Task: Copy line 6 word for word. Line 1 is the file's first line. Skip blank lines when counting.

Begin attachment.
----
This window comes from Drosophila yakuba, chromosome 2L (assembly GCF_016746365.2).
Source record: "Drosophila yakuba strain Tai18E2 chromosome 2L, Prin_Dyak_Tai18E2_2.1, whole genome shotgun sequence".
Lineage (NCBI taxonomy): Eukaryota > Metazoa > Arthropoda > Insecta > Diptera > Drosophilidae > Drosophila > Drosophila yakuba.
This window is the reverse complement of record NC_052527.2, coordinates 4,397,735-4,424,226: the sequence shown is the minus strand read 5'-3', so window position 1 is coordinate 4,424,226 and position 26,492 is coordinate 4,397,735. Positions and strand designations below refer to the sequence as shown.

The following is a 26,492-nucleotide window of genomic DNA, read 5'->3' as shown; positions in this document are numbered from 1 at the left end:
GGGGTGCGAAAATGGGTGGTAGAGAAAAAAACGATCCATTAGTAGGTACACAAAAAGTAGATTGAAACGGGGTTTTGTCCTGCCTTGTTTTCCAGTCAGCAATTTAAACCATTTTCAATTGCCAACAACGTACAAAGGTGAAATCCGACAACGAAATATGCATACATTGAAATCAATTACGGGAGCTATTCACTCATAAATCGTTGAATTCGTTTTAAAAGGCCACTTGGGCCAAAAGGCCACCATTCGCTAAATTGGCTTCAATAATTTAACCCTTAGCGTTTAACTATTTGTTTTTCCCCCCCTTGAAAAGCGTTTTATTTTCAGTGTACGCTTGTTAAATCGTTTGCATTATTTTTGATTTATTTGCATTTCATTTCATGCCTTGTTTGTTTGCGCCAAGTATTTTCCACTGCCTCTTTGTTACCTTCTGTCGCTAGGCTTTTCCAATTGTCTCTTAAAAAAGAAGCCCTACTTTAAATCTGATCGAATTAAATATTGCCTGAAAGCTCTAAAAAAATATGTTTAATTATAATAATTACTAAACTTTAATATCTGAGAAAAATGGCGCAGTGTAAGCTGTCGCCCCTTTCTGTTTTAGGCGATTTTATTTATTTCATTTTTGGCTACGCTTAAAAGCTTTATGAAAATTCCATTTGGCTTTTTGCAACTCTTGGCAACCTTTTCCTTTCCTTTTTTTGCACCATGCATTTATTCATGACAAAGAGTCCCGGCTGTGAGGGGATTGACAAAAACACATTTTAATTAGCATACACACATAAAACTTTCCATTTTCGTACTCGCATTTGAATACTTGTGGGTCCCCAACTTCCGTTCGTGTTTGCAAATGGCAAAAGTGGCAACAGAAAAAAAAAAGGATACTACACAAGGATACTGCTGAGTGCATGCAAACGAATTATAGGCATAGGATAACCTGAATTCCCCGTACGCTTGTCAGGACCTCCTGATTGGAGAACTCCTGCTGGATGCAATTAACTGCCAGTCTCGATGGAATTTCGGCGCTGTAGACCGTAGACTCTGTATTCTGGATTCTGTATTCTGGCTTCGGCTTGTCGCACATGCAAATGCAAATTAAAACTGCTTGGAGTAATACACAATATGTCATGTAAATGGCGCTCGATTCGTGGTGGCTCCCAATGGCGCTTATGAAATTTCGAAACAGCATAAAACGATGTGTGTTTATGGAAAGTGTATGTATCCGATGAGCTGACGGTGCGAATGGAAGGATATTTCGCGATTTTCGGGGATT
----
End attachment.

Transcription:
GGGGTGCGAAAATGGGTGGTAGAGAAAAAAACGATCCATTAGTAGGTACACAAAAAGTAGATTGAAACGGGGTTTTGTCCTGCCTTGTTTTCCAGTCAGCAATTTAAACCATTTTCAATTGCCAACAACGTACAAAGGTGAAATCCGACAACGAAATATGCATACATTGAAATCAATTACGGGAGCTATTCACTCATAAATCGTTGAATTCGTTTTAAAAGGCCACTTGGGCCAAAAGGCCACCATTCGCTAAATTGGCTTCAATAATTTAACCCTTAGCGTTTAACTATTTGTTTTTCCCCCCCTTGAAAAGCGTTTTATTTTCAGTGTACGCTTGTTAAATCGTTTGCATTATTTTTGATTTATTTGCATTTCATTTCATGCCTTGTTTGTTTGCGCCAAGTATTTTCCACTGCCTCTTTGTTACCTTCTGTCGCTAGGCTTTTCCAATTGTCTCTTAAAAAAGAAGCCCTACTTTAAATCTGATCGAATTAAATATTGCCTGAAAGCTCTAAAAAAATATGTTTAATTATAATAATTACTAAACTTTAATATCTGAGAAAAATGGCGCAGTGTAAGCTGTCGCCCCTTTCTGTTTTAGGCGATTTTATTTATTTCATTTTTGGCTACGCTTAAAAGCTTTATGAAAATTCCATTTGGCTTTTTGCAACTCTTGGCAACCTTTTCCTTTCCTTTTTTTGCACCATGCATTTATTCATGACAAAGAGTCCCGGCTGTGAGGGGATTGACAAAAACACATTTTAATTAGCATACACACATAAAACTTTCCATTTTCGTACTCGCATTTGAATACTTGTGGGTCCCCAACTTCCGTTCGTGTTTGCAAATGGCAAAAGTGGCAACAGAAAAAAAAAAGGATACTACACAAGGATACTGCTGAGTGCATGCAAACGAATTATAGGCATAGGATAACCTGAATTCCCCGTACGCTTGTCAGGACCTCCTGATTGGAGAACTCCTGCTGGATGCAATTAACTGCCAGTCTCGATGGAATTTCGGCGCTGTAGACCGTAGACTCTGTATTCTGGATTCTGTATTCTGGCTTCGGCTTGTCGCACATGCAAATGCAAATTAAAACTGCTTGGAGTAATACACAATATGTCATGTAAATGGCGCTCGATTCGTGGTGGCTCCCAATGGCGCTTATGAAATTTCGAAACAGCATAAAACGATGTGTGTTTATGGAAAGTGTATGTATCCGATGAGCTGACGGTGCGAATGGAAGGATATTTCGCGATTTTCGGGGATT